Paul Pierce(notes) came through with 25 points and four steals and just looked incredibly potent. And the blowout win allowed for four Boston reserves to score double figures, as no Celtic starter played more than 29 minutes.
I wrote an incredibly-long version of BtB last night, and ended up deleting just about all of it this morning because I wasn't happy with the way it was written. But both the initial version and this version were made much, much easier by Zach Randolph(notes), because his prominent status in the game's box score (34 points, 17 rebounds, five offensive rebounds) completely reflected just how prominent he was in this game. His line was the truth, and his game was the truth.
He just slid into the right place, on either end, while keeping the Pistons at bay. Rudy Gay(notes) had a nice bounce-back game with 26 points, scoring almost exclusively on what looked like broken plays, and Detroit (who missed 15 of 21 shots from long range) just couldn't hang.
Fourteen points, 11 rebounds, zero assists (this is a surprise, to me) and six fouls from rookie Greg Monroe(notes) in 30 Dee-troit minutes, Ben Gordon(notes) managed 25 needed bench points, but Charlie Villanueva(notes) may as well have just sat on the court in this loss. Just five rebounds in 52 minutes between CV and Chris Wilcox(notes).
Jamal Crawford(notes) came through with 36 points on 23 shots, and he really was the story throughout. We can point out how Joe Johnson(notes) and Mike Bibby(notes) managed clutch makes down the stretch, or point to Toronto's impressive attack-heavy offense (where did this come from?), but Crawford was the guy that set this game on its ear.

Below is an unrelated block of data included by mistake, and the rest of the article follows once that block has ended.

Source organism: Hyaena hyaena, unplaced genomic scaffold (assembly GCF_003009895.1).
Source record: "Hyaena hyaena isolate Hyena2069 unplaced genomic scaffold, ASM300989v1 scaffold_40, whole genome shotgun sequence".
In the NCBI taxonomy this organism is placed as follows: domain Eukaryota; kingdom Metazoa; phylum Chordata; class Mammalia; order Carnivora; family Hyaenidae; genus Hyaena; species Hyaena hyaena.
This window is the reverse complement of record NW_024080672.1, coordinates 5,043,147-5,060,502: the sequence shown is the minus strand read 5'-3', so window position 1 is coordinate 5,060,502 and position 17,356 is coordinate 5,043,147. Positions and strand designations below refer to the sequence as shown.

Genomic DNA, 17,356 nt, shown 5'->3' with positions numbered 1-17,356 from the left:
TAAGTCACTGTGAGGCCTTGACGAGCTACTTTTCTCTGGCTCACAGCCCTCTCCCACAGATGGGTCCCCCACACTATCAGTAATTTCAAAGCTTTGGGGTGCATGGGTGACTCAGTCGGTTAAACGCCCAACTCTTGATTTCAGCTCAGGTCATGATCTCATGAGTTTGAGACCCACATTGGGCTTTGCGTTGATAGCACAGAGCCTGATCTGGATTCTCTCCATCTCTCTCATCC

He just had one of his Jamal Crawford-y games, where he pulls up from 47 feet away and you don't mind it. Andrea Bargnani(notes) tried to match him, scoring 26 points on a nice series of pull-ups and mini-drives, but this was Crawford's show and Atlanta's win as a result.
Sound work on the defensive glass for the Hawks, as well, with just four offensive rebounds for Toronto in 40 chances.
This is what should happen. Indiana is a very good defensive team, and Dallas is on the road and playing without Dirk Nowitzki(notes). Just 103.5 points per 100 possessions for the Mavericks, and every time I flipped over it seemed as if the Pacers were playing perfect defense even on the shots that went in for Dallas. That Jason Terry(notes), you'll have to cut his arm off sometimes ...
16 points in 17 minutes for Pacer rookie Paul George(notes). He was
confident in the first half, and a factor in the fourth quarter with his shot
from outside. And Brandon
Roy Rush (20 points) was a rock on both ends.
Charlotte had an answer offensively whenever Chicago pressed, that aspect shouldn't be dismissed, but calling Stephen Jackson(notes) the player of this particular game (I'm looking at you, local Charlotte telecast) got to me. Partially because Jackson was clutch in hitting a game deciding-jumper, late, which upsets me because of my rooting interests. But mainly because Tyrus Thomas(notes) was freakin' everywhere.
Just two blocks for Thomas on the night, but he changed five times as many shots. He completely dismantled Derrick Rose's(notes) penetration game, messed with Carlos Boozer(notes) both inside and out, and Chicago's transition chances were made to be iffy propositions because of him. This isn't me pumping up one of my favorites -- I'm ticked that my hometown team lost this game, and I know that Tyrus Thomas (17 points, 13 rebounds, two turnovers, three assists) was the biggest reason why.
Thanks for reading.